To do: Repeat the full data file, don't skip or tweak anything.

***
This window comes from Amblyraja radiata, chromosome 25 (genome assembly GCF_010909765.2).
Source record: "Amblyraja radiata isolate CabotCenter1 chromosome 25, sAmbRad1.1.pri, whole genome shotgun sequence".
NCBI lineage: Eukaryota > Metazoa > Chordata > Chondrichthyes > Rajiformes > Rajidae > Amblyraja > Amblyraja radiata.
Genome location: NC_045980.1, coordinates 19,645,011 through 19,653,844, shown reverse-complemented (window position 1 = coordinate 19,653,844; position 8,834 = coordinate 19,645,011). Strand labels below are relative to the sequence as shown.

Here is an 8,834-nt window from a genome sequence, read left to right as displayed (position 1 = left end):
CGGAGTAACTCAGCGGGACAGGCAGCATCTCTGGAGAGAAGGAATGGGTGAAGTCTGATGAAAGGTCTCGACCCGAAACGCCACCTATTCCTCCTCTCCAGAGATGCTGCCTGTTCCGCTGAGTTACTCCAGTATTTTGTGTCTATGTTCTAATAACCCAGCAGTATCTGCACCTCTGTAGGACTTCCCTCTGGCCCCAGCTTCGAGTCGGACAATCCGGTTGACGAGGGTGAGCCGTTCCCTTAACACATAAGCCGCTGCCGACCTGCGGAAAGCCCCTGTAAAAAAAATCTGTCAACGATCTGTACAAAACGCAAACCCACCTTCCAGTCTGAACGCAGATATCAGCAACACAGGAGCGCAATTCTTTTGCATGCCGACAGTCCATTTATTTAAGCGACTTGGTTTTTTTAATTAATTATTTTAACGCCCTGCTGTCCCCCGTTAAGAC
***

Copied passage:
This window comes from Amblyraja radiata, chromosome 25 (genome assembly GCF_010909765.2).
Source record: "Amblyraja radiata isolate CabotCenter1 chromosome 25, sAmbRad1.1.pri, whole genome shotgun sequence".
NCBI lineage: Eukaryota > Metazoa > Chordata > Chondrichthyes > Rajiformes > Rajidae > Amblyraja > Amblyraja radiata.
Genome location: NC_045980.1, coordinates 19,645,011 through 19,653,844, shown reverse-complemented (window position 1 = coordinate 19,653,844; position 8,834 = coordinate 19,645,011). Strand labels below are relative to the sequence as shown.

Here is an 8,834-nt window from a genome sequence, read left to right as displayed (position 1 = left end):
CGGAGTAACTCAGCGGGACAGGCAGCATCTCTGGAGAGAAGGAATGGGTGAAGTCTGATGAAAGGTCTCGACCCGAAACGCCACCTATTCCTCCTCTCCAGAGATGCTGCCTGTTCCGCTGAGTTACTCCAGTATTTTGTGTCTATGTTCTAATAACCCAGCAGTATCTGCACCTCTGTAGGACTTCCCTCTGGCCCCAGCTTCGAGTCGGACAATCCGGTTGACGAGGGTGAGCCGTTCCCTTAACACATAAGCCGCTGCCGACCTGCGGAAAGCCCCTGTAAAAAAAATCTGTCAACGATCTGTACAAAACGCAAACCCACCTTCCAGTCTGAACGCAGATATCAGCAACACAGGAGCGCAATTCTTTTGCATGCCGACAGTCCATTTATTTAAGCGACTTGGTTTTTTTAATTAATTATTTTAACGCCCTGCTGTCCCCCGTTAAGAC